With all this said, my 1st cousin (x2 removed) Oliver Joseph MALONE Amirault was one of those unfortunate souls and I would like to honor him by writing his story. As you can see from his photo he looked quite distinguished and handsome.
|Oliver Joseph MALONE Amirault|
courtesy of Lea d'Entremont
Most of my Canadian family were called by their middle names, however, friends and family called Oliver by his nick name, MALONE. In looking back at the name for that era, I'm thinking maybe he was good at playing baseball as a youngster and was named after a famous baseball player of the 1920s?
In 1915 he traveled to the U.S., according to border-crossing documents, and lived in Boston for some time. As of, June, 1917, he listed himself as short and slender with blue eyes and brown hair when he registered for the WWI draft. He listed his occupation as "painter". I'm not sure if it was while he was in the "States" or when he returned to Pubnico, that he took a liking to his moonshine.
According to his niece, Lea d'Entremont (who helped me last week with Laurie Amirault)
"Uncle Malone was somewhat of an alcoholic and he was living in the homestead with Ernest [his brother] and Alma [his sister-in-law] and of course Alma was always growling at him because of his drinking. One day he was at a store and this lady asked about Alma and he answered "if ever she gets ill and asks for a drink, she'll be mighty thirsty before I bring her a drink!" He drank but he was not always 'drunk' and I guess he was very comical. I just remember seeing him a couple of times before he left Pubnico. One of those times was one Easter day. Mom looked out the window and said to dad, 'here comes Oliver and he seems to be sober.' He [Oliver] came inside and after they talked a bit dad offered him a drink!! I'll never understand that move as long as I live, to me it didn't make any sense at all and it still doesn't. I was only 4 or five at that time but I remember it very well." Lea goes on to write that "After he left Pubnico he worked in the Annapolis Valley as a painter for years and never came back home."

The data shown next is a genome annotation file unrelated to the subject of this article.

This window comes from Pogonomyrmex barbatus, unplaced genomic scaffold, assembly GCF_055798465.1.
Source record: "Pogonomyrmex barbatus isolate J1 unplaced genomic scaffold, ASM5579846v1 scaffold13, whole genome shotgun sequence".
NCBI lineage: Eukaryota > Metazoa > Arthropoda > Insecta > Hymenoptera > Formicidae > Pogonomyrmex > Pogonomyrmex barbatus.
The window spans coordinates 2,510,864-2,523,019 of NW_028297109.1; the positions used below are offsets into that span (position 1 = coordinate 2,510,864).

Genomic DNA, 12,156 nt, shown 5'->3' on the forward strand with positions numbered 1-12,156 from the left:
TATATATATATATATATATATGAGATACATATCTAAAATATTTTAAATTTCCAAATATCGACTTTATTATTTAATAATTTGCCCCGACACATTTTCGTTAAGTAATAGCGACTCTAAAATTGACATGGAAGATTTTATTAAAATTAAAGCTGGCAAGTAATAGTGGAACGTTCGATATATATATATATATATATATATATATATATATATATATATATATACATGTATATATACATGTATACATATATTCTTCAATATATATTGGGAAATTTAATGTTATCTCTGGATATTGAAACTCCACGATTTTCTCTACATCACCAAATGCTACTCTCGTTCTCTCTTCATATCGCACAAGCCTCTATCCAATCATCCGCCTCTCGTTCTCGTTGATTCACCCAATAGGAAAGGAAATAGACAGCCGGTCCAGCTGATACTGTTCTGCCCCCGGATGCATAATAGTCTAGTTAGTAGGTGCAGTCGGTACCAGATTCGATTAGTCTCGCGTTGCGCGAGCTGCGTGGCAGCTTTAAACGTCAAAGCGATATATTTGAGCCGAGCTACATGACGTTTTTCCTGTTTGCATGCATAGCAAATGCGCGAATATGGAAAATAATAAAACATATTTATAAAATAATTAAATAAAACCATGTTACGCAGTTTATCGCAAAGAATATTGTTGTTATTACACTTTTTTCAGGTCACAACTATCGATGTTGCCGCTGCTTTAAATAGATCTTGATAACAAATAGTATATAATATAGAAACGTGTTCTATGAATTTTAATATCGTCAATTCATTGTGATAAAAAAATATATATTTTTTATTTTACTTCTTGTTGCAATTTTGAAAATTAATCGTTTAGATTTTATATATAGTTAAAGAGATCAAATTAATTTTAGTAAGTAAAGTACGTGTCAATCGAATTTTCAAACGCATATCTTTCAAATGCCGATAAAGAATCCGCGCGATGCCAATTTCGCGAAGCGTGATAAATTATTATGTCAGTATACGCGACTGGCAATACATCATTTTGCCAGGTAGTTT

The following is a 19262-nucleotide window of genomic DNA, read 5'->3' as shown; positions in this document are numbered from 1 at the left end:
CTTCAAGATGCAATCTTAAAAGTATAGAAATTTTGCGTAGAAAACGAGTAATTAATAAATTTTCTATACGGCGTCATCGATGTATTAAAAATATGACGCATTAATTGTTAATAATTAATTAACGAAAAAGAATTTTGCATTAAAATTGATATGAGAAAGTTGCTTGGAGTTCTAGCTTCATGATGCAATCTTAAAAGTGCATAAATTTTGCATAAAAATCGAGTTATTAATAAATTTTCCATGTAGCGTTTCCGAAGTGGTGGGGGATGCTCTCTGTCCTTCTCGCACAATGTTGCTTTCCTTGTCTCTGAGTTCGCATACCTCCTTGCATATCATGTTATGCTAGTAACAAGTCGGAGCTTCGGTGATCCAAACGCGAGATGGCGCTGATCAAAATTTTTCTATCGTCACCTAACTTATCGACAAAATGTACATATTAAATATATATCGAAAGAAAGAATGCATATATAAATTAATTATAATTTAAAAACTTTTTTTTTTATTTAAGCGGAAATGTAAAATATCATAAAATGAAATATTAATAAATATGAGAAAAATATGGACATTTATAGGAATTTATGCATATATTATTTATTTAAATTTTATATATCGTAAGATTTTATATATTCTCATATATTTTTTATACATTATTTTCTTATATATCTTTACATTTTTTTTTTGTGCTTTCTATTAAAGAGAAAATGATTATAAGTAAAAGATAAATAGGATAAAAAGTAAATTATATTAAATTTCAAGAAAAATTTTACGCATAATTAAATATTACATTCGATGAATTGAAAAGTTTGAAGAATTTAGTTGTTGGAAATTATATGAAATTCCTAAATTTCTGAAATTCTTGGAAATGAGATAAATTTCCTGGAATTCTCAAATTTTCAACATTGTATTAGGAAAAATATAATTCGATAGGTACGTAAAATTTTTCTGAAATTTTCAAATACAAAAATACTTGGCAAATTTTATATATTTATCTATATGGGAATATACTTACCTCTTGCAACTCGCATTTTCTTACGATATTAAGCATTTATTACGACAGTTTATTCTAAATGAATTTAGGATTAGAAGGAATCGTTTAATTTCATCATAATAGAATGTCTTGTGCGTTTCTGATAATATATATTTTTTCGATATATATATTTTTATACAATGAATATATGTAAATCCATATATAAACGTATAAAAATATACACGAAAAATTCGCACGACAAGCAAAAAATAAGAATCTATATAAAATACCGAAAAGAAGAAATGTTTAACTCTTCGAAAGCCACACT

According to his death certificate he was missing from May 14th, 1955 until they found him on May 25th, 1955. The excerpt below, from his death certificate states "This man disappeared May 14/55. Found dead in a water closet May 25/55. No evidence of external injury. Death due to 1. coronary thrombosis [heart blockage], 2 or cerebral hemorrhage [bleed in brain], 3 or subarachnoid hemorrhage [bleed in spine?]." Yes, my cousin died in an outhouse and was there 11 days before anyone found the chap. Poor Oliver was brought back home to Pubnico to be buried but it was a closed casket.
NOTE: Thank you again to Lea d'Entremont for her contributions to Oliver's story and the photo of her Uncle "Malone". Oliver never married and I wonder if he had married if maybe he would have avoided the hooch and may have been found in the outhouse sooner. If AA was available to him maybe this unfortunate ending could have been avoided??